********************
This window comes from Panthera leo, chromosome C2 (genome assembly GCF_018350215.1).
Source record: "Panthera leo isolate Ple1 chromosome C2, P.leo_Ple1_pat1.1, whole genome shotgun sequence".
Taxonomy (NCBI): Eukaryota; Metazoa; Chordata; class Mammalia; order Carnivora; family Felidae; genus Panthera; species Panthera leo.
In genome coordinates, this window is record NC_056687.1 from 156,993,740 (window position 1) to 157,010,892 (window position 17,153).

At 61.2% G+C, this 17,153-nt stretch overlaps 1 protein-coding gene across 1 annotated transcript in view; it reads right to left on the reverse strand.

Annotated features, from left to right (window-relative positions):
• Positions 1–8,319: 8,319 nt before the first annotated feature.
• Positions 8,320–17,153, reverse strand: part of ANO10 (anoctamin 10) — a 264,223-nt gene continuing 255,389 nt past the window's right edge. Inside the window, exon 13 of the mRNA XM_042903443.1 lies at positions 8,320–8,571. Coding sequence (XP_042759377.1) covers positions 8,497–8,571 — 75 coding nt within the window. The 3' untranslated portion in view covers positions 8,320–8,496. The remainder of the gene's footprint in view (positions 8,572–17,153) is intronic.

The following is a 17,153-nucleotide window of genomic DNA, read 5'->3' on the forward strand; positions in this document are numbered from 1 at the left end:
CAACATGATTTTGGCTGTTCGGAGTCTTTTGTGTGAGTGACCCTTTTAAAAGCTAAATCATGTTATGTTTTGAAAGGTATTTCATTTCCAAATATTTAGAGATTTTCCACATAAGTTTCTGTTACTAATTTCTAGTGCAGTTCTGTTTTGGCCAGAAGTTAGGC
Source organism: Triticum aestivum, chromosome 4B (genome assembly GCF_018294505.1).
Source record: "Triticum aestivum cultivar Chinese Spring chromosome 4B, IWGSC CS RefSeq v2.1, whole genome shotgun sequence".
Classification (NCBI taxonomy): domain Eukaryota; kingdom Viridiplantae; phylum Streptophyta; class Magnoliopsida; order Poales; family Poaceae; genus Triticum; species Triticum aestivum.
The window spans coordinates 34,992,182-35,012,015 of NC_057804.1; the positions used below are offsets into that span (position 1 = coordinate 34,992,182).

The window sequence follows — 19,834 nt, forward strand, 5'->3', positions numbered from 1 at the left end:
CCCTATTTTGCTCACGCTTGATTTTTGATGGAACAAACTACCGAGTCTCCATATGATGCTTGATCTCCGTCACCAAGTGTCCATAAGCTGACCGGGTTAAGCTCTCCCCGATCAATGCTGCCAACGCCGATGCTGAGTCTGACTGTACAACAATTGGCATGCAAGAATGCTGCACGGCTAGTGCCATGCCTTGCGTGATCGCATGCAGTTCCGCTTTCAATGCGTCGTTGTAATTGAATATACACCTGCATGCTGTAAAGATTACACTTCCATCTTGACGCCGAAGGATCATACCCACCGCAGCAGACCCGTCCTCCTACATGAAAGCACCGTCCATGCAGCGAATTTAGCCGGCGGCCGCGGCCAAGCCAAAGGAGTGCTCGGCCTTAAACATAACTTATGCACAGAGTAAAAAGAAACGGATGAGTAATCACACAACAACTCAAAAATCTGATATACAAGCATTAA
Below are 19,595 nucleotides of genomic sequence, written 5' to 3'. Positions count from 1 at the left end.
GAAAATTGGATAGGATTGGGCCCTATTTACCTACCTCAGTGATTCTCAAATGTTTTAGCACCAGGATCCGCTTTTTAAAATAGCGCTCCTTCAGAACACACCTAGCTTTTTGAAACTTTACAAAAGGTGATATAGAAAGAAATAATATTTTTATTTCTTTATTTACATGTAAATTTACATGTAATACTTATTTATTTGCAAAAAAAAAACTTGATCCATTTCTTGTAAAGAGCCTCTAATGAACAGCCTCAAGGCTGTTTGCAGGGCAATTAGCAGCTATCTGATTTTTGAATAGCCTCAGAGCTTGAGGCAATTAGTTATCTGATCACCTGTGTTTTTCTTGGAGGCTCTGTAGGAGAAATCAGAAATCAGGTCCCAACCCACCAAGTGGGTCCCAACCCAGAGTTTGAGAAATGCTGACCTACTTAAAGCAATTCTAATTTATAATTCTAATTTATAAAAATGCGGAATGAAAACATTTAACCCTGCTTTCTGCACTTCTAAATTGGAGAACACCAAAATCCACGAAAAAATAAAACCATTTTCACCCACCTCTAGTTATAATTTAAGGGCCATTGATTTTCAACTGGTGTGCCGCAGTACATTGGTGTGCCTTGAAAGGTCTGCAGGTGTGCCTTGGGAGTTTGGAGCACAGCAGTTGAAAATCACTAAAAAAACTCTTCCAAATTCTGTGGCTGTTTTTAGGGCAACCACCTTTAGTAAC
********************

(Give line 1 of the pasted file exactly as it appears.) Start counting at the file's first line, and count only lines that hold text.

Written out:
This window comes from Panthera leo, chromosome C2 (genome assembly GCF_018350215.1).